Out of 66 APs, 19 are currently using 6 dBm transmit power in 2.4 Ghz.  Coverage from VisualRF Heatmaps looks acceptable, and we've already gotten positive feedback from occupants in the building.  

 

We'll look into setting it back to 9 dBm & turning on mode-aware ARM.  I'm actually waiting to hear back from our Aruba team for their recommendations.  Do you recommend simply running w/ mode-aware ARM enabled fulltime or can one enable it for a short while to get an idea of what radios to turn of and then set them to AirMonitors manually?  Additionally, I think we'll need to disable client-aware ARM in order for any changes to take place.  This is something that we're still coming to terms w/ & trying to stratergize what is the best way to do so w/ minimal disruption to clients.  Your views, opinions, & recommendations would be greatly appreciated. 

 

We already use HT20 & HT40 channels on the 5 GHz spectrium.   Guest SSID is already 2.4 GHz only, however we've been told from Aruba that we should consider enabling 5 GHz in Guest.  

 

Yes, we've got Airwave (7.7.1; yeah, I need to upgrade) & we're using it to see Utilization.  We're really happy w/ the RF Capacity tab & we're using it to see before & after channel utilization for all APs in a building / group; although it takes one a while to wrap their head around the top graph's description.  We've started taking screen shots to record before & after results once changes are made.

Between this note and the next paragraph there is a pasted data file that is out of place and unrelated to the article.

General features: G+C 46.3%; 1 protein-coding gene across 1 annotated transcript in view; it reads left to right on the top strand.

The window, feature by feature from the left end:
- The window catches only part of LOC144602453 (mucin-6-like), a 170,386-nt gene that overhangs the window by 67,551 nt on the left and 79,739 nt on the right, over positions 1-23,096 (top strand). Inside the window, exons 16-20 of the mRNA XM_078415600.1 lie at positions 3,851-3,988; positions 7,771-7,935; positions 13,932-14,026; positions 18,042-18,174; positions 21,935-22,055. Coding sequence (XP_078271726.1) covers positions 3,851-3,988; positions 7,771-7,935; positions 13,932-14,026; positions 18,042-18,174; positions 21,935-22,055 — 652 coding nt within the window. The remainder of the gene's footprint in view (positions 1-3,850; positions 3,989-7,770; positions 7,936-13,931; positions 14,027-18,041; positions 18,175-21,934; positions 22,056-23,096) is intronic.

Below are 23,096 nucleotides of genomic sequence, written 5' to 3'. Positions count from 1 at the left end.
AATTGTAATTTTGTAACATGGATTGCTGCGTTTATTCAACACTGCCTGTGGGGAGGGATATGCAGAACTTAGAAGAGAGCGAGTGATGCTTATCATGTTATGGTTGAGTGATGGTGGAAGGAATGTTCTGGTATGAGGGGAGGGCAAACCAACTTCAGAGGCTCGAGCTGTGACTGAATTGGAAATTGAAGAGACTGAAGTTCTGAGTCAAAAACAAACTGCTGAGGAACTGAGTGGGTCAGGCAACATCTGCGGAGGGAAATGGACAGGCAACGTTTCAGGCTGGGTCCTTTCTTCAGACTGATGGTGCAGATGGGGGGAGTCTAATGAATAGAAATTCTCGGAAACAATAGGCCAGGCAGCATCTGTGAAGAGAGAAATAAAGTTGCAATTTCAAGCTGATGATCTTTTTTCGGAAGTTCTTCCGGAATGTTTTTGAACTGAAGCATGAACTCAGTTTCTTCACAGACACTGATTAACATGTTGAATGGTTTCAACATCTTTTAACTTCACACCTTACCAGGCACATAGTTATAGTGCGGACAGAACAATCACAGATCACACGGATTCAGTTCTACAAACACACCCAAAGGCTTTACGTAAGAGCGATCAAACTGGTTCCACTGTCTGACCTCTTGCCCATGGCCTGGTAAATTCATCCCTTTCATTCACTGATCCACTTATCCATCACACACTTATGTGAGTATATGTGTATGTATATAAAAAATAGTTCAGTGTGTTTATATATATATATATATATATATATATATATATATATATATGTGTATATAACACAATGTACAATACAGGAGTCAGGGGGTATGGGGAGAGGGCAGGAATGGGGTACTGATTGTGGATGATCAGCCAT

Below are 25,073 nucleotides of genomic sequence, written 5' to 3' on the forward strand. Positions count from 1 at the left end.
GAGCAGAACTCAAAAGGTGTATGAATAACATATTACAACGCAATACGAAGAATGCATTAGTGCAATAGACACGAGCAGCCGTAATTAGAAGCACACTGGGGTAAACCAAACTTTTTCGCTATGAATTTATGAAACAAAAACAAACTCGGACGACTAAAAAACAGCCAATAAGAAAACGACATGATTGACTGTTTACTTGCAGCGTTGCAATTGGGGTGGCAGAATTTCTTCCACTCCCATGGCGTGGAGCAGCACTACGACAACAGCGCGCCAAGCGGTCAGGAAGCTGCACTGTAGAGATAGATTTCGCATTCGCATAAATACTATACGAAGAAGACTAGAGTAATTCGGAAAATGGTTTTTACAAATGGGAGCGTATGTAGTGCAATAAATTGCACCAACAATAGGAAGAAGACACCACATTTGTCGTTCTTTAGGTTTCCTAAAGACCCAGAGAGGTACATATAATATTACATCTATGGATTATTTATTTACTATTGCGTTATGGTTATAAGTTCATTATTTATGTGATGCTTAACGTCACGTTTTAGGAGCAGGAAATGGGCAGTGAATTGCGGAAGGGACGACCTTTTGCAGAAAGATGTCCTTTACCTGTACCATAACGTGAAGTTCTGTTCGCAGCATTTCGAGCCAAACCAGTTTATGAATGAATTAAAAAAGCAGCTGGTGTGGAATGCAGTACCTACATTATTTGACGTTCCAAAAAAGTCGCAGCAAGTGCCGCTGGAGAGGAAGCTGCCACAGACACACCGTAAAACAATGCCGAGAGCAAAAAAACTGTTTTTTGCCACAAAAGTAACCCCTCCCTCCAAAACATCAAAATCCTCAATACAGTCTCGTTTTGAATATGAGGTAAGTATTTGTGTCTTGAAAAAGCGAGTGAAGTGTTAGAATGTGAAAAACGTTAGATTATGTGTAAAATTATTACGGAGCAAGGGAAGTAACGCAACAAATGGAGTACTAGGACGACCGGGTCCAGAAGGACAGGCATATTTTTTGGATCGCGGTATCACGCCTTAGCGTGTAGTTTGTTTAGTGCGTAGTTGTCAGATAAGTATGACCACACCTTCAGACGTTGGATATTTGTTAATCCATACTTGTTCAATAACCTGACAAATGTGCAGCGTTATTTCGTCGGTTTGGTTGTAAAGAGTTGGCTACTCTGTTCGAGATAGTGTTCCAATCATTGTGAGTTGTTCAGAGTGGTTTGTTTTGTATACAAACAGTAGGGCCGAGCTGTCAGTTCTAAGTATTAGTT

Screen shot 2013-12-06 at 10.30.48 AM.png

 

Most of our residence halls have 50% or more of their APs in the 80% Channel Utilization red zone for 2.4 GHz; very few radions over 20% of time over 80% utilziation.  Most of the deployments mimic the "Microcel Reference Design #2 - Low Attenuation" that is described in the Next Gen Wireless Arch for Multimedia-Grade Residence Halls AppNote.   

 

A few other things I'm considering : disabling basic rates in 2.4 GHz (although I hear it may cause issues w/ older clients & gaming consoles), enable local probe request threshold (25 dB), use airtime fairness (either fair or preferred),  enabling broadcast filter-arp & broadcast filter all on the vap profile.  

 

The main thing we're working on now is our identifying which buildings to make changes in given their deployment, utilization, attenuation, making sure we have proper profiles in place for RF & ARM, & deciding on what changes we actually want to make & how to best implement them.  Oh, & as usual; documentation, documentationdocumentation.  

 

Thanks, 

 

--Raf